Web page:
Profile Pieces The Daily Iowan

A talk with astronaut Peggy Whitson

Astronaut Peggy Whitson holds the record for longest time spent in space for any astronaut in The United States and any Woman in the world.

Previously Published in THE DAILY IOWAN on December 12, 2017.
Image Credit: Olivier Douliery/Abaca Press/TNS

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Written By Rhiana Chickering
rhiana-chickering@uiowa.edu

Almost two years in space is how much time one Iowa native has spent in her astronaut career.

Throughout her career, Peggy Whitson completed 10 spacewalks. With a career total of 665 days spent in space, Whitson holds the record of the most time spent in space.

This is longer than any astronaut in America and longer than any other woman in the world. The record is listed with countless others on NASA’s website, acknowledging just how much Whitson has accomplished during her career.

“I have had a lot of opportunities,” Whitson said. “It is very special to represent the fact that women are in space, and I’m proud to be that representative.”

She said she has always challenged herself to live outside of her comfort zone and accept jobs that allowed her to embrace challenges. She said she first wanted to become an astronaut when she was 9 and witnessed Neil Armstrong and Buzz Aldrin walk on the Moon.

“But when you’re 9, you want to be lots of things,” she said. “When I graduated high school, though, that was when they picked the first female astronaut, and that was when it made it seem real and achievable — something I could make a goal, so that’s when I was really inspired to become an astronaut.”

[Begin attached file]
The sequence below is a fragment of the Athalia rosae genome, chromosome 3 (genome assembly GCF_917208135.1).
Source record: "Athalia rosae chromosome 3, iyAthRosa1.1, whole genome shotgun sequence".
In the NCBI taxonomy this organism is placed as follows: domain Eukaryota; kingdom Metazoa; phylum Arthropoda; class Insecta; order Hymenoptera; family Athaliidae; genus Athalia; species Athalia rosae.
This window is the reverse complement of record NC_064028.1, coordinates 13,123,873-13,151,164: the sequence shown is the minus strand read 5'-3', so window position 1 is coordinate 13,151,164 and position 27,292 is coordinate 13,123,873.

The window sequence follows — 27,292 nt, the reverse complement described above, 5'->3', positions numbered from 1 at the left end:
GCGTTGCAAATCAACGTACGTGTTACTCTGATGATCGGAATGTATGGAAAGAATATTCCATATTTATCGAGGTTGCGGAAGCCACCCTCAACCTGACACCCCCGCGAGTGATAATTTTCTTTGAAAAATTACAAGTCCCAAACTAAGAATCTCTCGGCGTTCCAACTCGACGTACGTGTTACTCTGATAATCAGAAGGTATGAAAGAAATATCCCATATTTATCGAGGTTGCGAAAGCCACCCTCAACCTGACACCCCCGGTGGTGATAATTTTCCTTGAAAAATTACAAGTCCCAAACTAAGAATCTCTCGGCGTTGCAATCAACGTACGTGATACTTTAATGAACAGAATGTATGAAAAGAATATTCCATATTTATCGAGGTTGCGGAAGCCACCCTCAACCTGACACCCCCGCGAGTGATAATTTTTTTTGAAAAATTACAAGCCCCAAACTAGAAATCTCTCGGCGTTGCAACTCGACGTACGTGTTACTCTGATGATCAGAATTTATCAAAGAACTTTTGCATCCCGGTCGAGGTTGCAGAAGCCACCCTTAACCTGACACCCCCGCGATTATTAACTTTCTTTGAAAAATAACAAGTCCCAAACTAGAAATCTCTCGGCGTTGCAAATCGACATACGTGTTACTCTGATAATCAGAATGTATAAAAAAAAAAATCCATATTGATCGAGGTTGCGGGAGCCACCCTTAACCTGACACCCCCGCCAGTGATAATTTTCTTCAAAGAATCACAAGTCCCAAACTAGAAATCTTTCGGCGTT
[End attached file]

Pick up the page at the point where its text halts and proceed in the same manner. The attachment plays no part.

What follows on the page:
As she aspired to become an astronaut, Whitson now considers it lucky that she did not know how extremely difficult it is to become one. She said that she may have been discouraged had she known.

After completing her undergraduate and graduate work in biochemistry, she began working for NASA as a research scientist.

“I was researching epithelial cell structures and how that might be impacted in the fluid shed, which is what occurs in the human body during the space flight,” Whitson said. “Then, I began studying kidney stones in astronauts because bones demineralize very rapidly on orbit, and we wanted to understand if that was going to increase the risk of forming kidney stones while astronauts were in space.”

During Whitson’s time as a researcher for NASA, she had several scientific opportunities to work with the agency’s international partners. After 10 years of applying to become an astronaut, Whitson was selected to work with a crew at the International Space Station.

An average day as an astronaut includes a plethora of diverse responsibilities, but Whitson said that is exactly what she likes about the career.

Every day on orbit, she and her team also exercised about two-and-a-half hours, completing resistive exercises to prevent the loss of bone density and muscle mass that astronauts lose if they do not exercise a lot. For cardio-vascular exercises, Whitson said, they were often harnessed on the treadmill as they ran because of the lack of gravity.

“The most novel part is being in an environment where there is no gravity,” Whitson said. “Everything you know, everything you’ve lived is all based on the fact that there is gravity pulling on you all the time … learning to … really live in an environment that is so completely different without that gravity … is the most novel part about being in space.”

As one can imagine, the view is also spectacular.

“The view while you’re out there working is absolutely amazing,” Whitson exclaims. “Not only do you have this amazing football-field sized structure that we built up in orbit traveling at about 17,500 mph — we built it while going that fast — while piecing parts that were sent up … but when you look down to see our beautiful, beautiful planet below, it just gets so spectacular. It seems to me that the colors seem richer like they have more texture — it’s a very impressive time.”

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